A few pointers from the Huffington Post. Thanks guys!
When it comes to cheese, there are certain qualities we look for. First, flavor. Second, texture. And third, we want to know how well it’s going to melt in our grilled cheese sandwiches.
Not all cheeses are made for melting. Some, like halloumi, are great on the grill. Others, like feta, are best for crumbling. And then there are cheeses like mozzarella that turn into a stringy mess when melted — making pizza into the meal we love so much.
But when you come across a cheese that was made for melting, like Gouda, you learn how great cheese really is. Cheeses like these turn into a flowy, soupy, creamy dream when met with a little heat. They maintain their great flavor, but their texture transforms into something we’d happily drown in. These cheeses are the cheeses you want to make fondue with, stuff in grilled cheese sandwiches, top burgers and make nacho cheese out of. These cheeses were born to melt.
There are a couple of “rules” you’ll want to be aware of before you start melting. First, understand that not all cheese melts equally. Because of the varying moisture content in different cheeses you just can’t swap parmesan for cheddar in a recipe; it just won’t work. The drier parmesan will melt as individual shavings, but it won’t ever become a melted mass like a semi-hard cheddar.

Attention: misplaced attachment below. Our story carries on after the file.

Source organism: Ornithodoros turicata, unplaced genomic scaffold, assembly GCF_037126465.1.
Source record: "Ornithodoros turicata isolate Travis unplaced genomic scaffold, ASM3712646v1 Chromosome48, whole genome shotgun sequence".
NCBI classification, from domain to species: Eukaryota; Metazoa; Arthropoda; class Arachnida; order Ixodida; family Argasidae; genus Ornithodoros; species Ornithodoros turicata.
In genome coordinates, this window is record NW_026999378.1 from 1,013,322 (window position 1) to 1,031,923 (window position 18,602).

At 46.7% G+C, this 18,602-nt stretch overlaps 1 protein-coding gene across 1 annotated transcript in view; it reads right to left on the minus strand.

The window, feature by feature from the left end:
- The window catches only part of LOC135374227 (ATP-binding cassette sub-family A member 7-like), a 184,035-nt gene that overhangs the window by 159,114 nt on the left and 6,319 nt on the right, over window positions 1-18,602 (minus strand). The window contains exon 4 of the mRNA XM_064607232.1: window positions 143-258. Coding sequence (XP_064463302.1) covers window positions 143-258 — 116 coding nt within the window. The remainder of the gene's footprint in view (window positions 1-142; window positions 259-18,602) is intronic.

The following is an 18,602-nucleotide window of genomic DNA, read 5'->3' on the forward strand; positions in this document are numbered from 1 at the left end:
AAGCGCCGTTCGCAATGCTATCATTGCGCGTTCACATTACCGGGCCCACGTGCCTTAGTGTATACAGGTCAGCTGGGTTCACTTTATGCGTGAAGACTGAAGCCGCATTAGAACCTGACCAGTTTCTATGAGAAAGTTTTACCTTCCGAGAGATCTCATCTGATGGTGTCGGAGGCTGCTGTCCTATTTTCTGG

Stay away from these cheeses because they will never melt: halloumi, feta, cotija, ricotta, creamy goat, queso fresco. And be wary of these because they will always be stringy: cheddar curds, mozzarella, provolone.
Once you’ve got yourself the right kind of cheese, you have to treat it nicely. Even the best cheese for melting can go wrong if thrown into too fierce of a fire. (The temperature shock can cause the fat to separate from the solids.) To ensure success, bring the cheese to room temperature, shred it before melting, and use low heat.